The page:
- You may be able to hold your baby at this time; this can be healing for many families.
- Suppression is when a mom wants to stop her body from making breastmilk. If you have given birth recently, you may not have to pump at all or for only a few days. Mild engorgement or fullness of the breast should lessen then stop when milk is not removed.
- If you have been pumping, slowly decrease the amount of times you pump each day. For example, if you are currently pumping 4 times a day, pump only 3 times the next day. You should not stop pumping quickly, it can be painful and can lead to infection. Mild engorgement is normal and necessary; it will help tell your body to stop making milk. If your breasts are very full, you may find it helpful to apply heat with a warm compress or take a hot shower. Then pump only a small amount of milk, only enough to relieve extra fullness and pain, do not fully empty your breast. After pumping, you may apply cold packs, they are for comfort but do not decrease your milk.
- If you can feel plugged/clogged ducts or areas of pain, pump a little more often and massage the blocked area. Watch for signs of mastitis or infection; symptoms can be fever, chills, muscle aches, tenderness, and red or warm area on breast. If this happens, call your doctor immediately. You may need mediation for infection. It’s ok to take acetaminophen or ibuprofen for your pain, unless your doctor has told you not to take these.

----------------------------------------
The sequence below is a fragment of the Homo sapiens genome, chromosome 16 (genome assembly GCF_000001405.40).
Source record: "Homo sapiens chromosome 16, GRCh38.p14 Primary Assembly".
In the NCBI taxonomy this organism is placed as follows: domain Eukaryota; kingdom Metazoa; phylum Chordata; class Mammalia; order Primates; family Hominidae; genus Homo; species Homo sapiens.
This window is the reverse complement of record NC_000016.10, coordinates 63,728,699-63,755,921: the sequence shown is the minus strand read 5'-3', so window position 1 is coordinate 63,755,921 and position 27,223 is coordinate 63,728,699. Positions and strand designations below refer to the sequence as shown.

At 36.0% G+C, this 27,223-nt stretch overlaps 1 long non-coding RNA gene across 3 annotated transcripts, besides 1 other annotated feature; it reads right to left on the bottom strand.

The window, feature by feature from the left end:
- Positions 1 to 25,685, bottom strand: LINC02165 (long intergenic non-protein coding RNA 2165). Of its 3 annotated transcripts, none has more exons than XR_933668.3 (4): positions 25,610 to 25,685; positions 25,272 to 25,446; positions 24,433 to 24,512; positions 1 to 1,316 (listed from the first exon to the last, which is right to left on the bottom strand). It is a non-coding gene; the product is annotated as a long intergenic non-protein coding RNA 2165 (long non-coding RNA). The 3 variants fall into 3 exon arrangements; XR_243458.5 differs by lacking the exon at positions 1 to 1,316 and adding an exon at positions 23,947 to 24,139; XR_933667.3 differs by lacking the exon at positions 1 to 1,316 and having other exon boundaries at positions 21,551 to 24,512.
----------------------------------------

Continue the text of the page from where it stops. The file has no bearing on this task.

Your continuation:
- It’s normal to see drops of milk for weeks to months after you’ve stopped pumping.
- If you have stored milk you may want to donate to a milk bank. www.choc.org/milk will connect you to a milk bank that supplies our banked breast milk for babies in need. This website will guide you through the donation process. Donated milk is used by hospitals to feed premature or sick babies too little or sick to digest formula. Giving in this way can be healing for some Moms.
- If you have more questions about lactation suppression or donation, please ask your baby’s nurse or contact the Lactation Department at CHOC Children’s at 714-509-4572. One of our Lactation Consultants or Team Members will be available to help you, even if you have gone home.
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For more health information for your family visit health.choc.org